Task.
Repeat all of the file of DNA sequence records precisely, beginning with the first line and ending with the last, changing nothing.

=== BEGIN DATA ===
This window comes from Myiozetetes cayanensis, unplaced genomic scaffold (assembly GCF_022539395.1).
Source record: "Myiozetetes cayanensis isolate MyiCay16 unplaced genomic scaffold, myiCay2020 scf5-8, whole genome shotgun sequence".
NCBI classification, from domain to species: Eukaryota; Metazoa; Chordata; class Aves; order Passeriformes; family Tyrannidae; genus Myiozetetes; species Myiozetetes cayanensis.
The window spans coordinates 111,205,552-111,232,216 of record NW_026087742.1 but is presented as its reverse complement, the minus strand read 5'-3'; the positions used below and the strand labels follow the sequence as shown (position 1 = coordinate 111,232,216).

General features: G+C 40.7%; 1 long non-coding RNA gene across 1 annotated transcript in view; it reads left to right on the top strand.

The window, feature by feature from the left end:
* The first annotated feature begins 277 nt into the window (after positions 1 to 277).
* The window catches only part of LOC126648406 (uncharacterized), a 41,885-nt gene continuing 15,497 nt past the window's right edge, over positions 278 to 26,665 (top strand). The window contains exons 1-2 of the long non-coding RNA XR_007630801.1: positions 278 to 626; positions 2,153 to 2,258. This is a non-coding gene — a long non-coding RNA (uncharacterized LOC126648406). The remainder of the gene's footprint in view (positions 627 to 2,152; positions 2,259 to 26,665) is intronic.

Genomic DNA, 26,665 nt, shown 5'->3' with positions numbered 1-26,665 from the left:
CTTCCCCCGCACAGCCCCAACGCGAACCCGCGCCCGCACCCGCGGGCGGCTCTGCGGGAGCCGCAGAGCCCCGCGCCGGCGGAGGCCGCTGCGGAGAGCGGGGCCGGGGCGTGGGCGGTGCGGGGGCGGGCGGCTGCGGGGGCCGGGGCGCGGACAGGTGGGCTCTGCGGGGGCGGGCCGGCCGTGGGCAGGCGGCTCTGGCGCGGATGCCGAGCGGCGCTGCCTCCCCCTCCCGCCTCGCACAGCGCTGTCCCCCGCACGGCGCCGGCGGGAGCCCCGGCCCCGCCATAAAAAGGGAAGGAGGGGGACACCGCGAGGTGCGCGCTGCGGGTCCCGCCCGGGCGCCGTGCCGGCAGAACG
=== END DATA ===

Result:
This window comes from Myiozetetes cayanensis, unplaced genomic scaffold (assembly GCF_022539395.1).
Source record: "Myiozetetes cayanensis isolate MyiCay16 unplaced genomic scaffold, myiCay2020 scf5-8, whole genome shotgun sequence".
NCBI classification, from domain to species: Eukaryota; Metazoa; Chordata; class Aves; order Passeriformes; family Tyrannidae; genus Myiozetetes; species Myiozetetes cayanensis.
The window spans coordinates 111,205,552-111,232,216 of record NW_026087742.1 but is presented as its reverse complement, the minus strand read 5'-3'; the positions used below and the strand labels follow the sequence as shown (position 1 = coordinate 111,232,216).

General features: G+C 40.7%; 1 long non-coding RNA gene across 1 annotated transcript in view; it reads left to right on the top strand.

The window, feature by feature from the left end:
* The first annotated feature begins 277 nt into the window (after positions 1 to 277).
* The window catches only part of LOC126648406 (uncharacterized), a 41,885-nt gene continuing 15,497 nt past the window's right edge, over positions 278 to 26,665 (top strand). The window contains exons 1-2 of the long non-coding RNA XR_007630801.1: positions 278 to 626; positions 2,153 to 2,258. This is a non-coding gene — a long non-coding RNA (uncharacterized LOC126648406). The remainder of the gene's footprint in view (positions 627 to 2,152; positions 2,259 to 26,665) is intronic.

Genomic DNA, 26,665 nt, shown 5'->3' with positions numbered 1-26,665 from the left:
CTTCCCCCGCACAGCCCCAACGCGAACCCGCGCCCGCACCCGCGGGCGGCTCTGCGGGAGCCGCAGAGCCCCGCGCCGGCGGAGGCCGCTGCGGAGAGCGGGGCCGGGGCGTGGGCGGTGCGGGGGCGGGCGGCTGCGGGGGCCGGGGCGCGGACAGGTGGGCTCTGCGGGGGCGGGCCGGCCGTGGGCAGGCGGCTCTGGCGCGGATGCCGAGCGGCGCTGCCTCCCCCTCCCGCCTCGCACAGCGCTGTCCCCCGCACGGCGCCGGCGGGAGCCCCGGCCCCGCCATAAAAAGGGAAGGAGGGGGACACCGCGAGGTGCGCGCTGCGGGTCCCGCCCGGGCGCCGTGCCGGCAGAACG